In an interview, Apostolidès leaned forward across the desk in his campus office and his voice dropped: “This will shock you. He’s a very nice guy, sweet, open-minded. And I know he has blood on his hands. You cannot be all bad – even if you kill, even Hitler.”

More here.

“Dangerous ideas”: Harrison discusses the Unabomber

Monday, February 1st, 2010
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Robert Harrison with Jean-Marie Apostolidès

“The Entitled Opinions show on the Unabomber with Professor Apostolidès received quite a lot of feedback from listeners, not only because of the provocative content of the program but also because it was the first show to be podcast after a three-month summer hiatus, so listeners were eager to welcome us back.  In general the reactions had two main aspects.  On the one hand, there were plenty of comments about our decision – considered gutsy by many — to do a show about the ideas of a convicted criminal.  On the other, there were comments on the ideas discussed on the show.

The first kind of reaction is best summarized by a remark that one listener sent in by email: ‘Daring show. That will shake the jelly in administrative heads.’  Most of the listeners who communicated their reactions applauded us for our boldness.  A minority expressed consternation and felt that Ted Kaczynski may be a brilliant man but that his criminal actions disqualify his ideas from being taken seriously in a public forum of debate.  Why?  Because he used crime as a tactic to draw attention to his ideas, and that by doing a show on him we were ‘allowing him to get away with murder,’ as it were.  While Kaczynski did not get away with murder, there is something valid in this viewpoint.  Professor Apostolidès and I were aware that we were in some sense rendering Kaczynski’s tactics successful, yet it must also be pointed out that few people would want to proscribe, or condemn an academic discussion of, Mein Kampf, even though it was authored by one of the greatest criminals in history.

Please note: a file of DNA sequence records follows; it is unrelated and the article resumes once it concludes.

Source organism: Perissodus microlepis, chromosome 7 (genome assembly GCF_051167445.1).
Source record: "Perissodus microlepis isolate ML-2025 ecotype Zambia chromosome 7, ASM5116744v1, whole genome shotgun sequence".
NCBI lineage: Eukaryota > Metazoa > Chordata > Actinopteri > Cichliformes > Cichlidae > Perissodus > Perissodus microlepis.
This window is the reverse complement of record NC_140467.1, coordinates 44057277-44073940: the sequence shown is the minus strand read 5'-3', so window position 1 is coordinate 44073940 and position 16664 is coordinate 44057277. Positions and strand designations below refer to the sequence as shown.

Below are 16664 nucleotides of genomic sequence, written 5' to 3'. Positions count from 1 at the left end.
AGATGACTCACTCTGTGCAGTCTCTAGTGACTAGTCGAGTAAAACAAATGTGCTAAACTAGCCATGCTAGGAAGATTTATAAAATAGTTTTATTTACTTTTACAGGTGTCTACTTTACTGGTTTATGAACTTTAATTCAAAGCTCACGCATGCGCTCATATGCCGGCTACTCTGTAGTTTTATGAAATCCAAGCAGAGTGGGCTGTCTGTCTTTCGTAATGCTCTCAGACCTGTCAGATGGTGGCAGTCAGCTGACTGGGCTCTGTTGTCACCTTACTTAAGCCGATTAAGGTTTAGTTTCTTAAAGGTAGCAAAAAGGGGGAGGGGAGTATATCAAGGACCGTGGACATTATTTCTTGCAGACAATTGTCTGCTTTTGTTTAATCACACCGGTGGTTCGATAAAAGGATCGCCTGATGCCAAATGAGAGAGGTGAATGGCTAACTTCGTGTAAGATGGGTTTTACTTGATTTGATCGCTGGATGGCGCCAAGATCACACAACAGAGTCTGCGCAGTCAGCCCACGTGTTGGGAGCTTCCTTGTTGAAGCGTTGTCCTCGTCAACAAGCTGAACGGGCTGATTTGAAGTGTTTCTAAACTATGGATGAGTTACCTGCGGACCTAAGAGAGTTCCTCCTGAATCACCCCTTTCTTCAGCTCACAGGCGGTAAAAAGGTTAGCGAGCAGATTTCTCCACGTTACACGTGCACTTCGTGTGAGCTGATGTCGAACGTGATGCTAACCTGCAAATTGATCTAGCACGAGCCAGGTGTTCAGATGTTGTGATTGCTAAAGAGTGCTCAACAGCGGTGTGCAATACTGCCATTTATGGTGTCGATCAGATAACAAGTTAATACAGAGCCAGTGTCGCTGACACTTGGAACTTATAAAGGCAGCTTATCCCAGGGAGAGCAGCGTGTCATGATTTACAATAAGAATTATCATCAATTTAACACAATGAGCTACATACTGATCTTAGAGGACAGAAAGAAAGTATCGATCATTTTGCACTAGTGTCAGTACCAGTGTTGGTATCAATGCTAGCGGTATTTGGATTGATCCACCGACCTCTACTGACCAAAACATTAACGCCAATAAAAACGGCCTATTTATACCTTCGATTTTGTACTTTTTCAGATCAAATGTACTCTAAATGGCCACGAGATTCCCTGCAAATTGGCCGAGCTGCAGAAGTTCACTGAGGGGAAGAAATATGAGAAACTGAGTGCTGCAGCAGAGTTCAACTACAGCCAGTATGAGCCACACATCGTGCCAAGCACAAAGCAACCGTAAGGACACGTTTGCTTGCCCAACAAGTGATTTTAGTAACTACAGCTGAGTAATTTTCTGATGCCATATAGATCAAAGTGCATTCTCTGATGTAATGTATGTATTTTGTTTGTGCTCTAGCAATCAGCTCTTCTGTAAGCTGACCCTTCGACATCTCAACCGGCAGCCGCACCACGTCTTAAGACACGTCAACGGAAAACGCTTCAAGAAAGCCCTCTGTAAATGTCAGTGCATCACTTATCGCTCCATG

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Harrison at KZSU (Photo by L.A. Cicero)

Many listeners felt that the way we discussed Kaczynski’s ideas was refreshingly fearless.  To quote from one communication we received from a professor of philosophy who teaches at Emory: ‘The content is provocative as all hell, if not disturbing, and delivered without compromise. You were seriously discussing dangerous ideas and it was powerful, if not breath taking. And then to hear this heavy French accent talking about Kaczynski (the unabom-bear) as a writer who achieved the dream of every writer — to have his or her words change the world – was magnificent radio. Incredible show!  Singular! Bravo!’  That’s not the last word on it, to be sure, but it’s good enough for now.”

Robert Harrison, “Entitled Opinions”

What do you think?  Robert Harrison invites comments on the KZSU radio interview, or the article and video.  Leave a reply below.